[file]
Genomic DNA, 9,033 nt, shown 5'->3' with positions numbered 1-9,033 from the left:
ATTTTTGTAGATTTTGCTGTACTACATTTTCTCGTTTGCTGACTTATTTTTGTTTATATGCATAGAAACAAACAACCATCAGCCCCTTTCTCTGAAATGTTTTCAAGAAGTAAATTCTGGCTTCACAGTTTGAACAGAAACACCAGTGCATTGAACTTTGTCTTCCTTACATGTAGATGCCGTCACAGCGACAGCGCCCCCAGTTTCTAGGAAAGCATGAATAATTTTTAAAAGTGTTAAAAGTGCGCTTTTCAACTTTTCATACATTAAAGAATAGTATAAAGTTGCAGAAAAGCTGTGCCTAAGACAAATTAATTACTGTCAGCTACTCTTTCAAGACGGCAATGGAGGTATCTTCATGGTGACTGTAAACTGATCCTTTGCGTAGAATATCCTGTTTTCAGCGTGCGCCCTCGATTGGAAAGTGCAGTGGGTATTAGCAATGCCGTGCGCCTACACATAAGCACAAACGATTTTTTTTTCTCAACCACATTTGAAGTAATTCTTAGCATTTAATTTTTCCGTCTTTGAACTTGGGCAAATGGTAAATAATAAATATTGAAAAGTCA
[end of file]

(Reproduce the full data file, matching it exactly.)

Genomic DNA, 9,033 nt, shown 5'->3' with positions numbered 1-9,033 from the left:
ATTTTTGTAGATTTTGCTGTACTACATTTTCTCGTTTGCTGACTTATTTTTGTTTATATGCATAGAAACAAACAACCATCAGCCCCTTTCTCTGAAATGTTTTCAAGAAGTAAATTCTGGCTTCACAGTTTGAACAGAAACACCAGTGCATTGAACTTTGTCTTCCTTACATGTAGATGCCGTCACAGCGACAGCGCCCCCAGTTTCTAGGAAAGCATGAATAATTTTTAAAAGTGTTAAAAGTGCGCTTTTCAACTTTTCATACATTAAAGAATAGTATAAAGTTGCAGAAAAGCTGTGCCTAAGACAAATTAATTACTGTCAGCTACTCTTTCAAGACGGCAATGGAGGTATCTTCATGGTGACTGTAAACTGATCCTTTGCGTAGAATATCCTGTTTTCAGCGTGCGCCCTCGATTGGAAAGTGCAGTGGGTATTAGCAATGCCGTGCGCCTACACATAAGCACAAACGATTTTTTTTTCTCAACCACATTTGAAGTAATTCTTAGCATTTAATTTTTCCGTCTTTGAACTTGGGCAAATGGTAAATAATAAATATTGAAAAGTCA